Prof Dame Carol Robinson DBE FRS FMedSci FRSC – University of Oxford

20/08/2024 12:00 pm - 20/08/2024 1:00 pm
Davis Auditorium

WEHI Special Structural Biology Seminar hosted by Dr Shabih Shakeel

Professor Dame Carol Robinson DBE FRS FMedSci FRSC

Dr Lee’s Professor of Chemistry – University of Oxford

Founder Director – Kavli Institute for Nanoscience Discovery, UK


Protein lipid interactions in the gas phase – diversity, selectivity and functional regulation


Davis Auditorium (in-person viewing highly recommended)
Join via TEAMS

Including Q&A session



Carol Robinson is the Dr Lee’s Professor of Chemistry at the University of Oxford and is the Founder Director of Oxford’s Kavli Institute for Nanoscience Discovery.  She is recognised for establishing mass spectrometry as a viable technology to study the structure and function of proteins.  Carol graduated from the Royal Society of Chemistry in 1979 and completed her PhD at Cambridge University.  After a career break of eight years to focus on her family, she became Professor of Mass Spectrometry at Cambridge, returning to Oxford in 2009 to take up her current position.  In 2016, she co-founded OMass Therapeutics (Omass.com) with a number of postdoctoral research associates from her laboratory.


Her work has attracted numerous awards including the 2022 Benjamin Franklin Medal in Chemistry, the 2022 Louis Jeantet Prize for Medicine, and most recently the 2023 ASMS John B. Fenn Award for a Distinguished Contribution in Mass Spectrometry, and election to the American Philosophical Society.  Carol is the former President of the Royal Society of Chemistry, a Foreign Associate of the National Academy of Sciences USA and an International Honorary Member of the American Academy of Arts and Sciences.  She was appointed DBE in 2013 for services to science and industry.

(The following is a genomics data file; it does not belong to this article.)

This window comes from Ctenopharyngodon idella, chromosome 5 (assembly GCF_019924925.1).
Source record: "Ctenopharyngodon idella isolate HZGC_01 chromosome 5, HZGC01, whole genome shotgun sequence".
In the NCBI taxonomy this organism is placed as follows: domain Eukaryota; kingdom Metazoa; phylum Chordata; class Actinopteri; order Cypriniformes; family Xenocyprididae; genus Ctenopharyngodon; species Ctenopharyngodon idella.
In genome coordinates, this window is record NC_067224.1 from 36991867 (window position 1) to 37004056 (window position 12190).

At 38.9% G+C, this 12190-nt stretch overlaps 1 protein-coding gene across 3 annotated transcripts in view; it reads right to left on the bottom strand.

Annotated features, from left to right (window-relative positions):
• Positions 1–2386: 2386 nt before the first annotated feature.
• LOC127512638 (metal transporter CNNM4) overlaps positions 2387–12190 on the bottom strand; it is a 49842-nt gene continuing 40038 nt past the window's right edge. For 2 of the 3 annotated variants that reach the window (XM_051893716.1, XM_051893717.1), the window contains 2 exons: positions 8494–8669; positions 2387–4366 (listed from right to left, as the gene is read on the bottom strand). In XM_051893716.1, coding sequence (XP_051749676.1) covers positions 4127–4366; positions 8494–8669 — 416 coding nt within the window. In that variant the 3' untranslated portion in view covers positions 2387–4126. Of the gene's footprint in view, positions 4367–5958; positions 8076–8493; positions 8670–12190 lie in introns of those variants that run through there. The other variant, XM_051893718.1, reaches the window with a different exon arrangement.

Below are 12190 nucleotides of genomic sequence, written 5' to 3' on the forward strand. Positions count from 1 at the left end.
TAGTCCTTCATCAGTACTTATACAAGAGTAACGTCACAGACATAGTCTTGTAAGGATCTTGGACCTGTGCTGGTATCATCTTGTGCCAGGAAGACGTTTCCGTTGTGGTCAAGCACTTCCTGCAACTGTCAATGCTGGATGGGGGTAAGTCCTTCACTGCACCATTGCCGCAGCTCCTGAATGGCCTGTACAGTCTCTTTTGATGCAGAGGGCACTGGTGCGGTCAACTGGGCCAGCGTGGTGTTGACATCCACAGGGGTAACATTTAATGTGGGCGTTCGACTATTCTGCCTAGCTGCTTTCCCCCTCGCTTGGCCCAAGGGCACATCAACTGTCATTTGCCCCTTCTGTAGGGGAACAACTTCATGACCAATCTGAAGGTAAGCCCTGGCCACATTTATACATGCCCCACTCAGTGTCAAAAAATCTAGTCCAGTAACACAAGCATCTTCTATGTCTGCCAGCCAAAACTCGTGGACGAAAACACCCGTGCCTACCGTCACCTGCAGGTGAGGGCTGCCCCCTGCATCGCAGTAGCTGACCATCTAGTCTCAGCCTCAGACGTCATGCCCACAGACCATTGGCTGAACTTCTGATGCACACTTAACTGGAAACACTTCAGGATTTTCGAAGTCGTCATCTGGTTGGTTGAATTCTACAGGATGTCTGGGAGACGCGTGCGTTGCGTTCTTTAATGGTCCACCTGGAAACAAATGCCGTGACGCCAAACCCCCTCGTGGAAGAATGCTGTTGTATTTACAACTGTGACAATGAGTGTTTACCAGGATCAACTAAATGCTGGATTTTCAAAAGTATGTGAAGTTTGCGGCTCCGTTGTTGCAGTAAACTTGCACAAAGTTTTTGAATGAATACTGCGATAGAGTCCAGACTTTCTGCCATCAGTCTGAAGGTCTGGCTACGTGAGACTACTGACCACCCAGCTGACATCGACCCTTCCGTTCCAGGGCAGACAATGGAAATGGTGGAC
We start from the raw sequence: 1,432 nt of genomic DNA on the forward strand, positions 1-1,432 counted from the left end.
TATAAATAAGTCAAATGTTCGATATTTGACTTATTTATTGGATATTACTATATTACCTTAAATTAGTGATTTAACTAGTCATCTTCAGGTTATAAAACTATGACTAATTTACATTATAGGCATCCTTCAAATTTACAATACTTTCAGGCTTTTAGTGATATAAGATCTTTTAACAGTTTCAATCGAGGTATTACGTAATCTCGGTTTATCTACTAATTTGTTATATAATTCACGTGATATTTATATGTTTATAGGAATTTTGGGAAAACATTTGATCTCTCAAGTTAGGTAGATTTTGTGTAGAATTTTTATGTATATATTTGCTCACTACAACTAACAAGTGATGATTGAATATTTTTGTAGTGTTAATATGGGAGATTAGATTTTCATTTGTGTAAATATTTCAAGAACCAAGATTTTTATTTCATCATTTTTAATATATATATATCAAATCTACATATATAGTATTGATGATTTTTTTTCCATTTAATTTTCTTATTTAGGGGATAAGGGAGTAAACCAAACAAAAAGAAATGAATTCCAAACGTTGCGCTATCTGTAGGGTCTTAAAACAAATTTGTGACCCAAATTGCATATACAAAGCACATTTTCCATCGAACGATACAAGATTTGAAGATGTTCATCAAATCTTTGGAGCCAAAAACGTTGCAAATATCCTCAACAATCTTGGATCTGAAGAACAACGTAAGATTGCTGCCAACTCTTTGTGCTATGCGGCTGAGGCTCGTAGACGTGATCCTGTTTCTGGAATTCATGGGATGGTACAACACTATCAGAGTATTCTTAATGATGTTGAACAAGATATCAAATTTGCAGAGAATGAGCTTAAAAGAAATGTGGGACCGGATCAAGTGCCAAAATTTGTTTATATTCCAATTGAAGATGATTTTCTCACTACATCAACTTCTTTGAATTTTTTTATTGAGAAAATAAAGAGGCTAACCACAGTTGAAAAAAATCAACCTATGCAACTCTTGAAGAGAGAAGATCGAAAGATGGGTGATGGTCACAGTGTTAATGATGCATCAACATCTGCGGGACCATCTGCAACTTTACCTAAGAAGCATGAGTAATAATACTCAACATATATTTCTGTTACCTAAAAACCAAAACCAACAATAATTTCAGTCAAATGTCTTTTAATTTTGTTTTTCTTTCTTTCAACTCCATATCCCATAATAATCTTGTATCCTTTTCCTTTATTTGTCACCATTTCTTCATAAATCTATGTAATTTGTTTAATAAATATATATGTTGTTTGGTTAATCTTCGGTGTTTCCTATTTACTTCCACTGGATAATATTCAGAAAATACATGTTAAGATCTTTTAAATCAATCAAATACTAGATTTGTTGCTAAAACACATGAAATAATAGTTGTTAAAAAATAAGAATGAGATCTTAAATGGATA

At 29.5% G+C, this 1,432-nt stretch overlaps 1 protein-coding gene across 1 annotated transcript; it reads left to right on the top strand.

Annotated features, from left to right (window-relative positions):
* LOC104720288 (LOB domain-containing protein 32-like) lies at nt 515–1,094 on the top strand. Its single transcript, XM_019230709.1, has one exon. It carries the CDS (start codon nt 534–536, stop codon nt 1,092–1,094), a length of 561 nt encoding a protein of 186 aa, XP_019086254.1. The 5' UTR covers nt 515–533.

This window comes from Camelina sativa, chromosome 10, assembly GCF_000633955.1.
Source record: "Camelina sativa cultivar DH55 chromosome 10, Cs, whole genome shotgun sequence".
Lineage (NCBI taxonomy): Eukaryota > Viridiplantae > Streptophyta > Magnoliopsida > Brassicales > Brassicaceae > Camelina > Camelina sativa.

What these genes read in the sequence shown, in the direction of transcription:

Membrane lipids play a pivotal role by providing a stable environment for proteins within cell membranes while also actively regulating protein function. By utilizing advanced mass spectrometry methods to capture these interactions, we can now gain valuable insights into how lipids influence the structure and function of membrane proteins. Transitioning from basic bacterial systems to the investigation of human proteins extracted from diseased tissues reveals the intricate alterations in protein-lipid interactions and the effects of modifications within these pathophysiological contexts. Beginning with model systems, and advancing towards the analysis of receptors and transporters isolated directly from brain tissue, I will show how we are contributing to a thorough understanding of how these interactions transform and impact various disease processes.


All welcome!

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